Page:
Immigration law - When someone applies for a passport, travels from his country of residence to another country, or seeks to enter another country for employment or school attendance, these actions are part and parcel of International Immigration law. This area of law is regulated by international law and is very closely associated with nationality law, which basically deals with a person's legal status as a citizen. Immigration law is not uniform throughout the world, but the United Nations International Covenant on Civil and Political Rights has decreed that all countries must allow entry to its own citizens.
U.S. Immigration law falls under the umbrella of the federal government and determines whether a person is an alien, as well as his legal rights, duties and obligations while in the U.S. An alien was defined by the Immigration and Nationality Act of 1952 (INA) as "any person who is not a citizen or a national of the United States." U.S. Immigration law further oversees all the processes under which aliens my enter the U.S., gain residence, and/or become a naturalized citizen, wherein they obtain full citizenship rights. It includes a regulatory body which deals with who may enter the U.S., how long visitors may remain and when they must be evicted.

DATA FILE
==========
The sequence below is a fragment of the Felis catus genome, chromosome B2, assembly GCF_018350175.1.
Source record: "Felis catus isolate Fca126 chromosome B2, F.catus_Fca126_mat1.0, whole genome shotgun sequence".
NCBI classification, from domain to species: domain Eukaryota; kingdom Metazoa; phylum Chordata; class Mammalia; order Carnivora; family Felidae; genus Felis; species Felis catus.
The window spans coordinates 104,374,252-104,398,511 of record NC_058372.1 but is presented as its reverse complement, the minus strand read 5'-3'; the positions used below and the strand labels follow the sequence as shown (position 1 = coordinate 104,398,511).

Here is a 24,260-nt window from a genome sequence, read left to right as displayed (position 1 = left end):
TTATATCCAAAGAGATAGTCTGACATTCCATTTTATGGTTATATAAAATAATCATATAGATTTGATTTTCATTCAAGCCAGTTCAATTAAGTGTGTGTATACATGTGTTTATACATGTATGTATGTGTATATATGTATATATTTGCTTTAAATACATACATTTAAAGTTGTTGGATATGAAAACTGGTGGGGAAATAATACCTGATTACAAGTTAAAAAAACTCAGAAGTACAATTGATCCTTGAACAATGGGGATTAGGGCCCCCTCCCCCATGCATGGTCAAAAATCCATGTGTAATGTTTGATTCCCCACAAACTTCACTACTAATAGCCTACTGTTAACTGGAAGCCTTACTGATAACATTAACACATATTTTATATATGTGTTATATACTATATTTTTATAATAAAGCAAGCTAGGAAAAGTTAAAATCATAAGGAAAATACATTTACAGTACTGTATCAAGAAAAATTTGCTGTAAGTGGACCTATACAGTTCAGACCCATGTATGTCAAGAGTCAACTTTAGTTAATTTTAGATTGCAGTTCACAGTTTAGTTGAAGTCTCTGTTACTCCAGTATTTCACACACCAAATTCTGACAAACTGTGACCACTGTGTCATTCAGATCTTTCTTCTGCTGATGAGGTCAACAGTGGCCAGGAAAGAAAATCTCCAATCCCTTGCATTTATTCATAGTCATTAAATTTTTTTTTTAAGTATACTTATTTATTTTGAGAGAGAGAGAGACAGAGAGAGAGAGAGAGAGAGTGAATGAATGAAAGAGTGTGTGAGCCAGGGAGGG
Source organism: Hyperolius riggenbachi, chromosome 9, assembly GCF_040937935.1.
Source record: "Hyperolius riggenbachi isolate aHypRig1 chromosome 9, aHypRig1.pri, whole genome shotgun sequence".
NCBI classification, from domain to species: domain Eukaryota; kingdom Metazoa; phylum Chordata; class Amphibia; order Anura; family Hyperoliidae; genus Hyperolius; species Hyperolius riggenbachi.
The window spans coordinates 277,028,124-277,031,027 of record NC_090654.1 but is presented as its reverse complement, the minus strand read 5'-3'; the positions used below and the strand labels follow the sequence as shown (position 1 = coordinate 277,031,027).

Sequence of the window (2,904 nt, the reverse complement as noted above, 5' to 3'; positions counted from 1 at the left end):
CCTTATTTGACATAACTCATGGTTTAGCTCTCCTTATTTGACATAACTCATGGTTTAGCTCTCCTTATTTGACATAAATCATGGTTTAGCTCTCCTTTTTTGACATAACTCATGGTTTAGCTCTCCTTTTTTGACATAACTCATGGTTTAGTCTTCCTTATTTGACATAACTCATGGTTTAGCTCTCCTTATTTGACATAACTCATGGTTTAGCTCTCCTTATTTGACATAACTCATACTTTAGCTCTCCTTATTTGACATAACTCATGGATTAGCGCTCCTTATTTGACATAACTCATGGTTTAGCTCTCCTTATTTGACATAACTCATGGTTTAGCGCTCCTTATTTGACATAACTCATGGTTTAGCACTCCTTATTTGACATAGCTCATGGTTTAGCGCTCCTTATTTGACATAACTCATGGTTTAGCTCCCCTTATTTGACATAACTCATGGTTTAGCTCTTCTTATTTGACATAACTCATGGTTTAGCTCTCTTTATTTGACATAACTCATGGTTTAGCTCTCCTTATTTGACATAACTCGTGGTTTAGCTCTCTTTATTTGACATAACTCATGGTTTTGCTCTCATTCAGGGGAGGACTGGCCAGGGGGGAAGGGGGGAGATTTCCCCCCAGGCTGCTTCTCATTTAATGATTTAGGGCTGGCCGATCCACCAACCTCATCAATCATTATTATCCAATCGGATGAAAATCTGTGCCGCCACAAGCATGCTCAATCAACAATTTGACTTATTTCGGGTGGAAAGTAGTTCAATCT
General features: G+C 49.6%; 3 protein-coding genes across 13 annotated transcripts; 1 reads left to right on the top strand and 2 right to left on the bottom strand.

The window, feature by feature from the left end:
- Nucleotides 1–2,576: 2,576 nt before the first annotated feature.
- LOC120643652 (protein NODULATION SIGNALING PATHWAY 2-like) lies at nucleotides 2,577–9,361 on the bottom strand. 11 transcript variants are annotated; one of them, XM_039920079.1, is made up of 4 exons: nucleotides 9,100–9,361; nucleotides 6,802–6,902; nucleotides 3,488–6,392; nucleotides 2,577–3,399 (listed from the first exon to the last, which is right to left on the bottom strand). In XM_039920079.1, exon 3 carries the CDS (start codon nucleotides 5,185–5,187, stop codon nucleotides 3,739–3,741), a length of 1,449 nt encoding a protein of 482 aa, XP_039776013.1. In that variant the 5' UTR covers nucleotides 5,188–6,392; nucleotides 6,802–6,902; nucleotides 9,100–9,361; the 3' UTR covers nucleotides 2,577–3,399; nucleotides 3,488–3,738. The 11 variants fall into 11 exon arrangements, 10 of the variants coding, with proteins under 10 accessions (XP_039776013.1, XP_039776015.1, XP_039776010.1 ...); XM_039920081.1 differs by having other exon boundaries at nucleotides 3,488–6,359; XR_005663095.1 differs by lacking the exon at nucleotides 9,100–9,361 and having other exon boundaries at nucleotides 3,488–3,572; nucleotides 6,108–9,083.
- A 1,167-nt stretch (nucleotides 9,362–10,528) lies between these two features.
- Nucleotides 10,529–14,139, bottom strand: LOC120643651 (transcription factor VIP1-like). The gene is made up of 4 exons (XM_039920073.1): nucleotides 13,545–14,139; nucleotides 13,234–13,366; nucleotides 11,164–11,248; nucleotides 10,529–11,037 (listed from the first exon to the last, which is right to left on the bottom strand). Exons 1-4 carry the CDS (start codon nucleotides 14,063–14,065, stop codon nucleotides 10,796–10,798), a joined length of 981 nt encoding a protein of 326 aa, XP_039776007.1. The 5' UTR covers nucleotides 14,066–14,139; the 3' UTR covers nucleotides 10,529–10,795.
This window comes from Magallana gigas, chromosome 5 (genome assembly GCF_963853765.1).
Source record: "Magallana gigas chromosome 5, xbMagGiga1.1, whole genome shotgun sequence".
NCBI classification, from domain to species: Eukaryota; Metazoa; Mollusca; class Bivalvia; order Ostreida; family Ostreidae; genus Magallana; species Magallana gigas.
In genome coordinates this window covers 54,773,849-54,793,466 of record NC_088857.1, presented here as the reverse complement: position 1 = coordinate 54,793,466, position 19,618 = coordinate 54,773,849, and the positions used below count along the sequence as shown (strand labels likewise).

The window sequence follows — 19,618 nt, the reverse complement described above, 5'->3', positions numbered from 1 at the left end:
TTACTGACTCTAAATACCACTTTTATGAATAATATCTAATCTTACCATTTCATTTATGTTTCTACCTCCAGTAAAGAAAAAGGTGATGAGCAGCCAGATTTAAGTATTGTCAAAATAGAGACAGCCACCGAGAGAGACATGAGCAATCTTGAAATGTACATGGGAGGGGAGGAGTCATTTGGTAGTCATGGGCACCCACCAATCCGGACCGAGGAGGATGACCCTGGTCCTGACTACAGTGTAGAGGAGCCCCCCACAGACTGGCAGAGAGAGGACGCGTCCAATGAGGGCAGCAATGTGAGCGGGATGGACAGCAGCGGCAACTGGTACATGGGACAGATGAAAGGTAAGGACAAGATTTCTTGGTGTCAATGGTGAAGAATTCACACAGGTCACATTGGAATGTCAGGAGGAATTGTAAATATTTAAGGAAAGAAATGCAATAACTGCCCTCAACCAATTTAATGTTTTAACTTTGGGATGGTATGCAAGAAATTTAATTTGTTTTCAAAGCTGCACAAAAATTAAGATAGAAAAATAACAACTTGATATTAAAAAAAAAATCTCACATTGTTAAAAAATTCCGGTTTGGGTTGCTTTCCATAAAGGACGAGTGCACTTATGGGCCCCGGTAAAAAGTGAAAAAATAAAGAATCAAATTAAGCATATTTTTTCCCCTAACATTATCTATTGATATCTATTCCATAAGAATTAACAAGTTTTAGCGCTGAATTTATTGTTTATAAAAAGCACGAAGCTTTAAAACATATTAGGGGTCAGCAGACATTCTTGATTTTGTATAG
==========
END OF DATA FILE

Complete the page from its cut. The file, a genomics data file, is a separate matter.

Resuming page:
Title 8 of the U.S. Code contains the U.S. federal Immigration Laws and 28 U.S.C. 1251 of the U.S. code describes the jurisdiction individual states have. Congress maintains total authority over U.S. Immigration, while the President's authority is restricted to refugee policy. The U.S. courts generally stay out immigration matters, unless constitutional rights are at issue.
The duties of enforcing U.S. Immigration laws are shared by different agencies. While many people are familiar with the INS (Immigration and Naturalization Service), it actually no longer exists, as it was replaced by the Department of Homeland Security (DHS) in 2003. Immigration and Customs Enforcement (ICE), U.S. Citizenship and Immigration Services (USCIS), and U.S. Customs and Border Enforcement (CBE) are the agencies within DHS which now handle the former duties of the INS - investigative responsibilities, naturalization, asylum, and permanent residence functions; and border patrol duties. While our consulates and embassies around the world are managed by the U.S. Department of State.